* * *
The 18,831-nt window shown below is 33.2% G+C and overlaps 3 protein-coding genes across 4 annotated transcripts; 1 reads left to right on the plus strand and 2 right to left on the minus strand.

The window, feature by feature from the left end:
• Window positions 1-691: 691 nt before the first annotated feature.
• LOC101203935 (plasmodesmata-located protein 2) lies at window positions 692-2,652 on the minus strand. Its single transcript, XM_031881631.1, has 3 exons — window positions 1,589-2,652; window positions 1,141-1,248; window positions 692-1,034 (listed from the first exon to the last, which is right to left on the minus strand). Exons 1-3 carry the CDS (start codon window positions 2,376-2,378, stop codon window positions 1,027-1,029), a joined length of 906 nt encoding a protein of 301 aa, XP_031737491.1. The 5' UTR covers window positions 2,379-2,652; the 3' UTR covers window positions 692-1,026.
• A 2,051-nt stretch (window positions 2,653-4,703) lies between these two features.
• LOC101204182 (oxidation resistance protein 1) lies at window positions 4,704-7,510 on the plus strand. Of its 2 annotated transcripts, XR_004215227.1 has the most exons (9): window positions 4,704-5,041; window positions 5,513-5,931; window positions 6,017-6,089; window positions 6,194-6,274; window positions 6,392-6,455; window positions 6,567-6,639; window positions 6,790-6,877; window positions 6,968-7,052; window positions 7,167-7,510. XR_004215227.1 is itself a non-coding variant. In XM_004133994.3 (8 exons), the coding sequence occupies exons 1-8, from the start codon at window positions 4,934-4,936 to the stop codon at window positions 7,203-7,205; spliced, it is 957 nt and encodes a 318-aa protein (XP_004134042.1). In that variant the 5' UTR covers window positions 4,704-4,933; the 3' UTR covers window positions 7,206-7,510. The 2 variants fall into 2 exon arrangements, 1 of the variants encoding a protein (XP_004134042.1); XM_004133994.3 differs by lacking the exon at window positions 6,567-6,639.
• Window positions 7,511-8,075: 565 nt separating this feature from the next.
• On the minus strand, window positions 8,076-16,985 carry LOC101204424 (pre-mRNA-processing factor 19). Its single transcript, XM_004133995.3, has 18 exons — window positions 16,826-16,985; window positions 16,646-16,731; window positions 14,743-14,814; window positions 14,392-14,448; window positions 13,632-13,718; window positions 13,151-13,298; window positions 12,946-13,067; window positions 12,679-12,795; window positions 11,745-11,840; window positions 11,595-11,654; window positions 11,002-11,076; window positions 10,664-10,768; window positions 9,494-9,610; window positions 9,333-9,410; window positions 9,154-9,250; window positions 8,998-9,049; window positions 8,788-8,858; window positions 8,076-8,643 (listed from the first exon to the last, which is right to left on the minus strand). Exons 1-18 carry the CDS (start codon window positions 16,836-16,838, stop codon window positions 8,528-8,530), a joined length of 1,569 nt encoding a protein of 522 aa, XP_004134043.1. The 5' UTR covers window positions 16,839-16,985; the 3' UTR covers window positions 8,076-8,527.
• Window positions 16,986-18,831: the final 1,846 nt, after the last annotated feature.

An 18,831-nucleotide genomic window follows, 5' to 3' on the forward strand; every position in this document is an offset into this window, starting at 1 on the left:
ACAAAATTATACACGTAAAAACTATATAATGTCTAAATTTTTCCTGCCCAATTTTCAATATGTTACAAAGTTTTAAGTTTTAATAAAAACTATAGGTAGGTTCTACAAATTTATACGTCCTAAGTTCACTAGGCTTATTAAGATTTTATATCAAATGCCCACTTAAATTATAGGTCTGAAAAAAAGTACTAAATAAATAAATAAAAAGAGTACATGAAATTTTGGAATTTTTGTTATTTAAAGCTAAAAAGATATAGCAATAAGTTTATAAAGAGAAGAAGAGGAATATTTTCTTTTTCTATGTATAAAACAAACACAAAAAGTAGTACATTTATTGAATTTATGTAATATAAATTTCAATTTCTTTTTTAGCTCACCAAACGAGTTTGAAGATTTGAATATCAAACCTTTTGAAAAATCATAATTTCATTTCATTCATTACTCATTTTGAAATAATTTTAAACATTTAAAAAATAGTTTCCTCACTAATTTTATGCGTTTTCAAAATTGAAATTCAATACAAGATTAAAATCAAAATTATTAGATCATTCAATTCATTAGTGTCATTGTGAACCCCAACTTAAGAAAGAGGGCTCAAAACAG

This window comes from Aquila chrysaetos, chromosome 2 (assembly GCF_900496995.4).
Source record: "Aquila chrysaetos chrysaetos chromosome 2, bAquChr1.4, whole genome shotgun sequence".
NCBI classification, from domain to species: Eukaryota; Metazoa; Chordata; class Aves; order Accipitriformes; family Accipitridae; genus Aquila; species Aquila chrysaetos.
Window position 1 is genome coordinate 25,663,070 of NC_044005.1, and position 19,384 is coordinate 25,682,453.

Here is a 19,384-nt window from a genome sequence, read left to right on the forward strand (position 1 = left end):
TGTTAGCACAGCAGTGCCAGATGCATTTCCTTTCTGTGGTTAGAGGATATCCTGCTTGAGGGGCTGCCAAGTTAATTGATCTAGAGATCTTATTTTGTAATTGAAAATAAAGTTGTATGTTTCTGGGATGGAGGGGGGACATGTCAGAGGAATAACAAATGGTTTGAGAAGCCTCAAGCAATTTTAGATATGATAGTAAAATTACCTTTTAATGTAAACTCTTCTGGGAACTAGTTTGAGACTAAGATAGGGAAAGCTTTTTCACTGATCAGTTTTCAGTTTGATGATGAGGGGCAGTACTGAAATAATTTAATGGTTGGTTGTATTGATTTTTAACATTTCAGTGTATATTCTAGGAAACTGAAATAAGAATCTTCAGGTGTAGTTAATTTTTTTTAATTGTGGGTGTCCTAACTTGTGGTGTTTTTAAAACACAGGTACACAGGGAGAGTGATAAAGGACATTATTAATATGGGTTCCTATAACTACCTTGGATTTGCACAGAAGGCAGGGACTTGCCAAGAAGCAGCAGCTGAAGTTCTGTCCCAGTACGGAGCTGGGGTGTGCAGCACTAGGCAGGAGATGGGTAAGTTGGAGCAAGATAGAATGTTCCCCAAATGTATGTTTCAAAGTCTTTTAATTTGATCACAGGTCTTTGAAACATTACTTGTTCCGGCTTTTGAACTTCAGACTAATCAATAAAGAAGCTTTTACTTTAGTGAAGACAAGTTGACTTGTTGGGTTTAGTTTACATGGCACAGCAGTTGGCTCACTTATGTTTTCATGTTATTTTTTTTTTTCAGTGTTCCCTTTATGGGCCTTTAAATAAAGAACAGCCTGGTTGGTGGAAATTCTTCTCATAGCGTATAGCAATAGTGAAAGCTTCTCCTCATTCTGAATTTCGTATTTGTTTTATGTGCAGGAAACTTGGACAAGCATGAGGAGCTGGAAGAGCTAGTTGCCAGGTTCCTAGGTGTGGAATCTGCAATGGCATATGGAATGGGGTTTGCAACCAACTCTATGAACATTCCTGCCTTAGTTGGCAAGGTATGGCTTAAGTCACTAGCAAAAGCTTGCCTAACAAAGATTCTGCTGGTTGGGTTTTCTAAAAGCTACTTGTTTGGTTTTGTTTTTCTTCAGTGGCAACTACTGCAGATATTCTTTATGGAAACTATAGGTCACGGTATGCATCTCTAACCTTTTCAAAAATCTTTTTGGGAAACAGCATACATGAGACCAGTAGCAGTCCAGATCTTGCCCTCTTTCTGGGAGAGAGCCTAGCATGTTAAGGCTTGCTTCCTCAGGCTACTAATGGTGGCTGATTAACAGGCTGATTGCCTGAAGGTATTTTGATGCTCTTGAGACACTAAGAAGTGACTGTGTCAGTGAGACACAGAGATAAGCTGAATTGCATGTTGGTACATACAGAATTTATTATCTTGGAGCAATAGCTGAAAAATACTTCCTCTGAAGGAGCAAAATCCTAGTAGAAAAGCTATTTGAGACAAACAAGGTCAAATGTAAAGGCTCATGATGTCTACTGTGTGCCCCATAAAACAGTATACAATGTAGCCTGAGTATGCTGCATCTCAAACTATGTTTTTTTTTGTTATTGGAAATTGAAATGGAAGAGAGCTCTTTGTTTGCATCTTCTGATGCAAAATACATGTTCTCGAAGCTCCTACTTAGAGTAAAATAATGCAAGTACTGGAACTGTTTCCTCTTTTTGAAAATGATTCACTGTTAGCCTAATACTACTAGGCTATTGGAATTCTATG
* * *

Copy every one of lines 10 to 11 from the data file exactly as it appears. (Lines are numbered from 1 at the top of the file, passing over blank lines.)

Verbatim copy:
An 18,831-nucleotide genomic window follows, 5' to 3' on the forward strand; every position in this document is an offset into this window, starting at 1 on the left:
ACAAAATTATACACGTAAAAACTATATAATGTCTAAATTTTTCCTGCCCAATTTTCAATATGTTACAAAGTTTTAAGTTTTAATAAAAACTATAGGTAGGTTCTACAAATTTATACGTCCTAAGTTCACTAGGCTTATTAAGATTTTATATCAAATGCCCACTTAAATTATAGGTCTGAAAAAAAGTACTAAATAAATAAATAAAAAGAGTACATGAAATTTTGGAATTTTTGTTATTTAAAGCTAAAAAGATATAGCAATAAGTTTATAAAGAGAAGAAGAGGAATATTTTCTTTTTCTATGTATAAAACAAACACAAAAAGTAGTACATTTATTGAATTTATGTAATATAAATTTCAATTTCTTTTTTAGCTCACCAAACGAGTTTGAAGATTTGAATATCAAACCTTTTGAAAAATCATAATTTCATTTCATTCATTACTCATTTTGAAATAATTTTAAACATTTAAAAAATAGTTTCCTCACTAATTTTATGCGTTTTCAAAATTGAAATTCAATACAAGATTAAAATCAAAATTATTAGATCATTCAATTCATTAGTGTCATTGTGAACCCCAACTTAAGAAAGAGGGCTCAAAACAG